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July 12, 1999
Kargil fiasco sends Pak society into a tailspin
The Kargil fiasco has shocked and demoralised Pakistani society which was led to believe by the official media that the entire Kashmir would soon be a part of Pakistan.
A number of journalists, who were interviewed by the British Broadcasting Corporation's Urdu service for their response to the Nawaz Sharief government's appeal to militants to withdraw from the Indian side of the Line of Control, criticised the government for the way it handled Kargil.
Senior journalist Khaled Ahmed said the government failed to win support for its actions in Kargil even from friends like China which eventually forced it to talk peace.
He said the official media fed lies to the people and raised their expectations of settlement of the Kashmir question in Pakistan's favour through armed conflict but Sharief's announcement of withdrawal has disillusioned them and bred frustration.
Editor of the English daily, The News, Maleeha Lodhi said Sharief's credibility has suffered further. She said people are angry and demoralised by the government decision to withdraw militants from Kargil in accordance with the Clinton-Sharief joint statement signed on July 4.
Lodhi said people see the joint statement as a setback not because of what Sharief has done but how he has done it. The statement seeks no commitment from India and Clinton's assertion that he would take a personal interest in the resolution of the Kashmir tangle is weak.
''Pakistan has lost more than it has gained,'' she said.
Meanwhile, Islamic parties and Kashmiri militants in Pakistan today prepared to protest against Pakistan's decision to ask guerrillas to withdraw from Indian Kashmir, hours before Prime Minister Nawaz Sharief's state broadcast defending it.
Several Mujahideen groups and the opposition Jamaat-i-Islami party announced demonstrations in Lahore, the capital of Punjab province, and the port city of Karachi against an agreement they see as a sellout of national interest.
The militants' umbrella organisation, the United Jihad Council, made no formal statement about last evening's announcement that Pakistan forces were starting to disengage in the Kargil sector.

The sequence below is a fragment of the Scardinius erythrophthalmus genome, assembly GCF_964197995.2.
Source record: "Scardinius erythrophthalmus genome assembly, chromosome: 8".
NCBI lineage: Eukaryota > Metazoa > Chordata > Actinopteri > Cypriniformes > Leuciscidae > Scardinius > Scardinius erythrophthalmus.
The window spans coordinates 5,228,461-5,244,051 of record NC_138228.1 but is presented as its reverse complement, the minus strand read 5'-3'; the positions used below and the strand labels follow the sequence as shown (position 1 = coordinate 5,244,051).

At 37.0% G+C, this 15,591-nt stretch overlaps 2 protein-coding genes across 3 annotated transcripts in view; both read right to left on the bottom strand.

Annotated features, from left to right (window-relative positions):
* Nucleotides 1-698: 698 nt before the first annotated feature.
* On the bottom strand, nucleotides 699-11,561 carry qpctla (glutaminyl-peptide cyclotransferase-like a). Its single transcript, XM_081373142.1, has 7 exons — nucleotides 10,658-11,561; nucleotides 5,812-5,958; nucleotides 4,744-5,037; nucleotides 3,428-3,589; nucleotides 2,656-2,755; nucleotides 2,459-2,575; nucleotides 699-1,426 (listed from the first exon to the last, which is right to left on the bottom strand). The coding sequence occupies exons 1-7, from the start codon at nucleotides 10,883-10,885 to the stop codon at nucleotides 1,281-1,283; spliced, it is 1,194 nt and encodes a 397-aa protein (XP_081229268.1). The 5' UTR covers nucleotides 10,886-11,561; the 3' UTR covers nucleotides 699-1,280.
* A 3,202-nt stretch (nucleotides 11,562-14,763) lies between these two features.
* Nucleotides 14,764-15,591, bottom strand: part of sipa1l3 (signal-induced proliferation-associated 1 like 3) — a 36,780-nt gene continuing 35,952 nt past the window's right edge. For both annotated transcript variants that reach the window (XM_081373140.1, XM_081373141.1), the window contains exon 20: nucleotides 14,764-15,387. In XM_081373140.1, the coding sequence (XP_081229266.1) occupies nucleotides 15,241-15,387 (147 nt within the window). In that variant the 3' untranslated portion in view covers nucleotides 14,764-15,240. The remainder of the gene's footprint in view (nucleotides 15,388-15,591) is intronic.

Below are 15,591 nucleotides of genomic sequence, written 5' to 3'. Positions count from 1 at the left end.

Council officials were not immediately available for comment.
Spokesmen for organisations under its 15-group umbrella said they expected the Council to make a formal statement about the agreement in the days to come.
Foreign Minister Sartaj Aziz told a news conference last night that the Mujahideen had ''responded positively'' to a government appeal to withdraw to make good a pledge to Washington to end Pakistan's worst military stand off in nearly 30 years.
But his assertion was contradicted by several of the groups, who say they are fighting to force India agree to hold a United Nations-mandated plebiscite in the area to determine whether it should be part of India or Pakistan.
''We will not stop our struggle against India and we will not vacate the peaks in Kargil. Any agreement between India and Pakistan may apply to the Pakistani Army but not on the Mujahideen,'' Fazlur Rehman Khalil, head of Harkat-ul-Mujahideen said.
''The Mujahideen are free to take their own decisions and not bound by the agreement. Our battle will continue till the last Indian soldier is in Kashmir,'' added.
One group, Tehrek-e-Jehad, said that they would heed the government's appeal for ''help.''
''We are disengaging Indian forces in the Kargil sector. We have achieved a lot out of it, we inflicted heavy physical and material losses to the Indian troops,'' said Salim Wani, the group's chief organiser.
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